Orthotopic liver transplantation is the treatment of choice for many inherited and acquired liver diseases. Unfortunately, the supply of donor organs is limiting and therefore many patients cannot benefit from this therapy. In contrast, hepatocyte suspensions can be isolated from a single donor liver can be transplanted into several hosts, and this procedure may help overcome the shortage in donor livers. In classic hepatocyte transplantation, however, only 1% of the liver mass or less can be replaced by donor cells. Recently though, we have used a mouse model of hereditary tyrosinemia to show that > 90% of host hepatocytes can be replaced by a small number of transplanted donor cells in a process we term "therapeutic liver repopulation". This phenomenon is analogous to repopulation of the hematopoietic system after bone marrow transplantation. Liver repopulation occurs when transplanted cells have a growth advantage in the setting of damage to recipient liver cells. Here we will review the current knowledge of this process and discuss the hopeful implications for treatment of liver diseases.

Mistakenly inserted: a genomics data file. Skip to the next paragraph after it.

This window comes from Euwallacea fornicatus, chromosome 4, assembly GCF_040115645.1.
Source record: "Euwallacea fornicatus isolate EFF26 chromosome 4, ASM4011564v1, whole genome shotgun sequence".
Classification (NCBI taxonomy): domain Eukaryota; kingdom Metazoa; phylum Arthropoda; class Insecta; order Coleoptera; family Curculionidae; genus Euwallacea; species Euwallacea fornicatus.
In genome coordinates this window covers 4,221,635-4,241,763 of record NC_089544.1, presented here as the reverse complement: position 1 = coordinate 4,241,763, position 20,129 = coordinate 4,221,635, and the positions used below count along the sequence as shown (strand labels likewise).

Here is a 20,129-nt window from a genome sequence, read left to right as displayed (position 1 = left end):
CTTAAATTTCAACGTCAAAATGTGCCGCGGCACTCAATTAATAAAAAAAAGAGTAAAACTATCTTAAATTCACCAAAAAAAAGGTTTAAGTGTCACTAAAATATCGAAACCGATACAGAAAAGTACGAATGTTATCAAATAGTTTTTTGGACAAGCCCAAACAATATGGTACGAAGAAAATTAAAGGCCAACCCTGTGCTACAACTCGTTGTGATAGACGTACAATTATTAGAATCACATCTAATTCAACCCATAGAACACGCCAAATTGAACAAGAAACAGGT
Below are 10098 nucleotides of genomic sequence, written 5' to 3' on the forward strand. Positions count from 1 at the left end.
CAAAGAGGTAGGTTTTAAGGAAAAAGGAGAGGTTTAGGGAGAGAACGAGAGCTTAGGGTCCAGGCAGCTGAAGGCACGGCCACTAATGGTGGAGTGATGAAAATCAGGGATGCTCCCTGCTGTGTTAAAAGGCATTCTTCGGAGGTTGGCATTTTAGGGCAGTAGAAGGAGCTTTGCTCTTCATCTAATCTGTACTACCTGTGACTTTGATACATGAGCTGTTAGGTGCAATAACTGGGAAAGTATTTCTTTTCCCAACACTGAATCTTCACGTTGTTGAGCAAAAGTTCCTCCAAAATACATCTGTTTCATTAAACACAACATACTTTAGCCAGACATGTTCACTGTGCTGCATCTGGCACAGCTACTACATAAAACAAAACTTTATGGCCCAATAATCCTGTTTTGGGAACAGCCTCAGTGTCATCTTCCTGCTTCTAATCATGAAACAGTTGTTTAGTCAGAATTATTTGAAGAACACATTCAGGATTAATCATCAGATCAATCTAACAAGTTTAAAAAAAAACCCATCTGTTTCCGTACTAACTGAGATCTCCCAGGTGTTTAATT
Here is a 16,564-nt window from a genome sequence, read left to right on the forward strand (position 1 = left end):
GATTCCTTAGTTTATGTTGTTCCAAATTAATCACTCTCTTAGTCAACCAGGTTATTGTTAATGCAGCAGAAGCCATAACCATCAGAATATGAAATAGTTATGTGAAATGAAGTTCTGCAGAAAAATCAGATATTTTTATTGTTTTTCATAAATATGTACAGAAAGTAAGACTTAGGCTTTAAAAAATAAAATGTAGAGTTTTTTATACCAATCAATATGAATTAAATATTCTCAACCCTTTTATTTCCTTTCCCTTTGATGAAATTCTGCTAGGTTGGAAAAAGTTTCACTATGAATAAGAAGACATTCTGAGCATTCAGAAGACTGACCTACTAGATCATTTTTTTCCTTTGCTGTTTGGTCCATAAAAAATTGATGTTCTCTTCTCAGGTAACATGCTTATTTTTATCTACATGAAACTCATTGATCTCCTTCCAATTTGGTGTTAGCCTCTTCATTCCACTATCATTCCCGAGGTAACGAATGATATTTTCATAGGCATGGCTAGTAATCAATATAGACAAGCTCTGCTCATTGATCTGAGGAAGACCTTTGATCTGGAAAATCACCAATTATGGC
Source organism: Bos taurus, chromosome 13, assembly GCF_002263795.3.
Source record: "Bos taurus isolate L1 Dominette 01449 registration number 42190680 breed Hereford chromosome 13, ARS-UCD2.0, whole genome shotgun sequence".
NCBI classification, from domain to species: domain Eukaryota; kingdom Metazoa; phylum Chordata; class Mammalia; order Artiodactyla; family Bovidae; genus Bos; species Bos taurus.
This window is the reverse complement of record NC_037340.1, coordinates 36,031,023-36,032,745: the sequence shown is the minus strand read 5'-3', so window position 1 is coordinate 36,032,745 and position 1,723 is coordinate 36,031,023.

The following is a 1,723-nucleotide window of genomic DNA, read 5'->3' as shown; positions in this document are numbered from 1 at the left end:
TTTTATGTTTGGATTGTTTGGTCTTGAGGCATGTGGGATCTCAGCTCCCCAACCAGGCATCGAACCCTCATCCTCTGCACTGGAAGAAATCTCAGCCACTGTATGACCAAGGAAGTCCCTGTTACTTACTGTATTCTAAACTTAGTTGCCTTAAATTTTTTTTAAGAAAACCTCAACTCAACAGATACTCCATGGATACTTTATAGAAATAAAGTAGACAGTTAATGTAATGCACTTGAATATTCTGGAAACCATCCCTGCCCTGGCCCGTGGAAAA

|Original language||English (US)|
|Number of pages||10|
|Journal||Human cell : official journal of Human Cell Research Society|
|State||Published - Dec 1999|
ASJC Scopus subject areas
- Cell Biology
- Cancer Research